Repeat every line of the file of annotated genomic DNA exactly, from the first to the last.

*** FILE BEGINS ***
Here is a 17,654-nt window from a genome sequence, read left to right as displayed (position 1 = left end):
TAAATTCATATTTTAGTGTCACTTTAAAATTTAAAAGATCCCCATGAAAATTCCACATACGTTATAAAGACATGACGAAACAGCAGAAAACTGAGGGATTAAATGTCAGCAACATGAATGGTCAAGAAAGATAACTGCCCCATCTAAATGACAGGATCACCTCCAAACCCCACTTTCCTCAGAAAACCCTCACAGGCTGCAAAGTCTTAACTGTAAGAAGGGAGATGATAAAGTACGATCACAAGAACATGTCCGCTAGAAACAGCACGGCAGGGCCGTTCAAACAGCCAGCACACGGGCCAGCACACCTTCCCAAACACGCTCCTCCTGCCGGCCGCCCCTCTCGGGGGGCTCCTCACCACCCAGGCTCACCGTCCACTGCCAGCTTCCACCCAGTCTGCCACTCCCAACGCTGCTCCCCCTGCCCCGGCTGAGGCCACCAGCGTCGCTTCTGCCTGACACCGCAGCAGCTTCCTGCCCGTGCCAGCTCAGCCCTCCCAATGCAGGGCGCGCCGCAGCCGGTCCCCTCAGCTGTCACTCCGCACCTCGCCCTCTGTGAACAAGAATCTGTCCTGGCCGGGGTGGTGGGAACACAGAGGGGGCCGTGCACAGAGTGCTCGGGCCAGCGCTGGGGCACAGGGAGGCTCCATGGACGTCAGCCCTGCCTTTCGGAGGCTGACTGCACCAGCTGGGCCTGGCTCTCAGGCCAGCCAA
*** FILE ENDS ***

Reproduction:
Here is a 17,654-nt window from a genome sequence, read left to right as displayed (position 1 = left end):
TAAATTCATATTTTAGTGTCACTTTAAAATTTAAAAGATCCCCATGAAAATTCCACATACGTTATAAAGACATGACGAAACAGCAGAAAACTGAGGGATTAAATGTCAGCAACATGAATGGTCAAGAAAGATAACTGCCCCATCTAAATGACAGGATCACCTCCAAACCCCACTTTCCTCAGAAAACCCTCACAGGCTGCAAAGTCTTAACTGTAAGAAGGGAGATGATAAAGTACGATCACAAGAACATGTCCGCTAGAAACAGCACGGCAGGGCCGTTCAAACAGCCAGCACACGGGCCAGCACACCTTCCCAAACACGCTCCTCCTGCCGGCCGCCCCTCTCGGGGGGCTCCTCACCACCCAGGCTCACCGTCCACTGCCAGCTTCCACCCAGTCTGCCACTCCCAACGCTGCTCCCCCTGCCCCGGCTGAGGCCACCAGCGTCGCTTCTGCCTGACACCGCAGCAGCTTCCTGCCCGTGCCAGCTCAGCCCTCCCAATGCAGGGCGCGCCGCAGCCGGTCCCCTCAGCTGTCACTCCGCACCTCGCCCTCTGTGAACAAGAATCTGTCCTGGCCGGGGTGGTGGGAACACAGAGGGGGCCGTGCACAGAGTGCTCGGGCCAGCGCTGGGGCACAGGGAGGCTCCATGGACGTCAGCCCTGCCTTTCGGAGGCTGACTGCACCAGCTGGGCCTGGCTCTCAGGCCAGCCAA